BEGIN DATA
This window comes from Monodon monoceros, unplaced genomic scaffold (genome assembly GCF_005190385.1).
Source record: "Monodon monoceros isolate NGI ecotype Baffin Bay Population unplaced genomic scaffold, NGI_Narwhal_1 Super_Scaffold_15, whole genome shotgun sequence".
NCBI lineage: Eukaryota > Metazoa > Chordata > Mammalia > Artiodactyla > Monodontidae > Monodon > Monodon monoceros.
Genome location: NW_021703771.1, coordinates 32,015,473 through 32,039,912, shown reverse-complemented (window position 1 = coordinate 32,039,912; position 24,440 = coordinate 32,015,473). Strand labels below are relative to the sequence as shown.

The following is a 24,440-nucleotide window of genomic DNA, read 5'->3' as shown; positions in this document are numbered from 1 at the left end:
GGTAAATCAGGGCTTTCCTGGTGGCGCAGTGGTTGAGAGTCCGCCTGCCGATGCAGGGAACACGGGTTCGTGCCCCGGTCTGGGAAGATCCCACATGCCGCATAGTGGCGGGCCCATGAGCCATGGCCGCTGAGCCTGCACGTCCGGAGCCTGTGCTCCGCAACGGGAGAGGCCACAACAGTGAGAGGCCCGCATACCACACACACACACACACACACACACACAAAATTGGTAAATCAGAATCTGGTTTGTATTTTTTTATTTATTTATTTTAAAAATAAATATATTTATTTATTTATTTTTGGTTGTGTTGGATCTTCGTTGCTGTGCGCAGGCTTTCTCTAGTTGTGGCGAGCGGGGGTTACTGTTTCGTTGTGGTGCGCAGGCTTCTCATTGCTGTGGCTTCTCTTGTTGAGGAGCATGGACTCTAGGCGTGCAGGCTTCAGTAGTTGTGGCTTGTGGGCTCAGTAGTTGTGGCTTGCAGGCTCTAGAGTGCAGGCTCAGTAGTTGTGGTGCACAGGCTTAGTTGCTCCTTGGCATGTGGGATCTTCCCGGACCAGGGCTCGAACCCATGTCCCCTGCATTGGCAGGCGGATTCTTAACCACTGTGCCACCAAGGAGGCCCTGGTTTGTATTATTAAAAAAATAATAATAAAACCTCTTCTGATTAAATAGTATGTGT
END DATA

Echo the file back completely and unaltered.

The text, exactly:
This window comes from Monodon monoceros, unplaced genomic scaffold (genome assembly GCF_005190385.1).
Source record: "Monodon monoceros isolate NGI ecotype Baffin Bay Population unplaced genomic scaffold, NGI_Narwhal_1 Super_Scaffold_15, whole genome shotgun sequence".
NCBI lineage: Eukaryota > Metazoa > Chordata > Mammalia > Artiodactyla > Monodontidae > Monodon > Monodon monoceros.
Genome location: NW_021703771.1, coordinates 32,015,473 through 32,039,912, shown reverse-complemented (window position 1 = coordinate 32,039,912; position 24,440 = coordinate 32,015,473). Strand labels below are relative to the sequence as shown.

The following is a 24,440-nucleotide window of genomic DNA, read 5'->3' as shown; positions in this document are numbered from 1 at the left end:
GGTAAATCAGGGCTTTCCTGGTGGCGCAGTGGTTGAGAGTCCGCCTGCCGATGCAGGGAACACGGGTTCGTGCCCCGGTCTGGGAAGATCCCACATGCCGCATAGTGGCGGGCCCATGAGCCATGGCCGCTGAGCCTGCACGTCCGGAGCCTGTGCTCCGCAACGGGAGAGGCCACAACAGTGAGAGGCCCGCATACCACACACACACACACACACACACACACAAAATTGGTAAATCAGAATCTGGTTTGTATTTTTTTATTTATTTATTTTAAAAATAAATATATTTATTTATTTATTTTTGGTTGTGTTGGATCTTCGTTGCTGTGCGCAGGCTTTCTCTAGTTGTGGCGAGCGGGGGTTACTGTTTCGTTGTGGTGCGCAGGCTTCTCATTGCTGTGGCTTCTCTTGTTGAGGAGCATGGACTCTAGGCGTGCAGGCTTCAGTAGTTGTGGCTTGTGGGCTCAGTAGTTGTGGCTTGCAGGCTCTAGAGTGCAGGCTCAGTAGTTGTGGTGCACAGGCTTAGTTGCTCCTTGGCATGTGGGATCTTCCCGGACCAGGGCTCGAACCCATGTCCCCTGCATTGGCAGGCGGATTCTTAACCACTGTGCCACCAAGGAGGCCCTGGTTTGTATTATTAAAAAAATAATAATAAAACCTCTTCTGATTAAATAGTATGTGT